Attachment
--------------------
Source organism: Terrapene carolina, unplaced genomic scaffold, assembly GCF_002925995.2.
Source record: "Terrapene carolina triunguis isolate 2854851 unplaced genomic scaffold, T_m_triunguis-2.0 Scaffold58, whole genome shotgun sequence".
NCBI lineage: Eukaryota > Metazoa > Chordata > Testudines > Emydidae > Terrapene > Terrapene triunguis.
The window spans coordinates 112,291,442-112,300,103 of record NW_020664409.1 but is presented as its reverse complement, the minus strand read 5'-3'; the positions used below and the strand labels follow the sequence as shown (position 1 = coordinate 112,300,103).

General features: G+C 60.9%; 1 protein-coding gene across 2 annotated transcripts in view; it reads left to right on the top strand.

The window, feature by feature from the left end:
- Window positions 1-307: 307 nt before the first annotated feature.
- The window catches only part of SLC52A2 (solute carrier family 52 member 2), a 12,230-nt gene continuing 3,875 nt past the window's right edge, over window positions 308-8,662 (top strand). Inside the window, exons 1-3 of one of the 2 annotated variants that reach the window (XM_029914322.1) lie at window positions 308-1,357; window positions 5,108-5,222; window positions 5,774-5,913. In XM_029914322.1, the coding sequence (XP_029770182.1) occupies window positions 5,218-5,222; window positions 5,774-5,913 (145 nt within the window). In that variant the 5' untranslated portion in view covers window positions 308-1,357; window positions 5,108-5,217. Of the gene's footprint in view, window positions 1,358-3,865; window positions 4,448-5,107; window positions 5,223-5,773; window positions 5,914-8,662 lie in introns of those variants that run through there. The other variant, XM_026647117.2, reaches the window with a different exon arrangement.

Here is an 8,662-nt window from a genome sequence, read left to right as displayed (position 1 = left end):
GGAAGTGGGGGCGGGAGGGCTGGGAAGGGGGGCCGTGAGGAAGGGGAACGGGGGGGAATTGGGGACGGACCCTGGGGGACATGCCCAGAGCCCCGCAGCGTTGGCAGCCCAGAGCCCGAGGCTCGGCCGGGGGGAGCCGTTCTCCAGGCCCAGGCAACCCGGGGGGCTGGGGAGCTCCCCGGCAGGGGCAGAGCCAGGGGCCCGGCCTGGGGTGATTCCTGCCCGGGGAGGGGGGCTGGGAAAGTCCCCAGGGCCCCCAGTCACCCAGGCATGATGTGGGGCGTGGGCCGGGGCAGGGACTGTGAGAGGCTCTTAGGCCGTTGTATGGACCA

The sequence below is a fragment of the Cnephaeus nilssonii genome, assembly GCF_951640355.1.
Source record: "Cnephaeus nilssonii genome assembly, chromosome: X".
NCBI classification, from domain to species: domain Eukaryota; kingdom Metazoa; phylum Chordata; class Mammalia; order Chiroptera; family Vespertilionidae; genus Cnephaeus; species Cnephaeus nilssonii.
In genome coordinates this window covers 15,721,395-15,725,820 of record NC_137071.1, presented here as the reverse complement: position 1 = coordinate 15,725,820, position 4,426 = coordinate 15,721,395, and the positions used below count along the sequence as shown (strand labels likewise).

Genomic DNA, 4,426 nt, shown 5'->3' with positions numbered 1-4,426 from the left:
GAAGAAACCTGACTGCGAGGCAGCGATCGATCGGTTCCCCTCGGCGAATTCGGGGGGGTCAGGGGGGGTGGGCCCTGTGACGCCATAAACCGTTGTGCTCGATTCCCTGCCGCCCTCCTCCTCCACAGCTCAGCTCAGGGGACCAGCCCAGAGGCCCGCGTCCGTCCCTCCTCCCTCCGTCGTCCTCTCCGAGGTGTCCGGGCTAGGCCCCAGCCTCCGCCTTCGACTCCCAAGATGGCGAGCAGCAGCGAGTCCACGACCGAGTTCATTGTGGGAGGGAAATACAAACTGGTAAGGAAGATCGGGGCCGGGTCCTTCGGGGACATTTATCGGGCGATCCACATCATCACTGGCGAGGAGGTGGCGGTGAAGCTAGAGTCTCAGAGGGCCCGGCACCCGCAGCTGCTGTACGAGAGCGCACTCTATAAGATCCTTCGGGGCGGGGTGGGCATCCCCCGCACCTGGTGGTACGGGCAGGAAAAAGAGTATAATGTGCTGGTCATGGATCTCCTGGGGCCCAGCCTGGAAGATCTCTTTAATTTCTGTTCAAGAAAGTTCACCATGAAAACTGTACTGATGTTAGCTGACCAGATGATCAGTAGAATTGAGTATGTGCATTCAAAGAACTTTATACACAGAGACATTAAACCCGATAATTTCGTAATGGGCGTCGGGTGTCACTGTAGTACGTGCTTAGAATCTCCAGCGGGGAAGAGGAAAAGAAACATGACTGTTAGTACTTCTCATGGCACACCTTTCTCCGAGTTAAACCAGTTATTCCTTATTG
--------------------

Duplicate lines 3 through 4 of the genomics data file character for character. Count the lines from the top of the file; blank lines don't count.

NCBI lineage: Eukaryota > Metazoa > Chordata > Testudines > Emydidae > Terrapene > Terrapene triunguis.
The window spans coordinates 112,291,442-112,300,103 of record NW_020664409.1 but is presented as its reverse complement, the minus strand read 5'-3'; the positions used below and the strand labels follow the sequence as shown (position 1 = coordinate 112,300,103).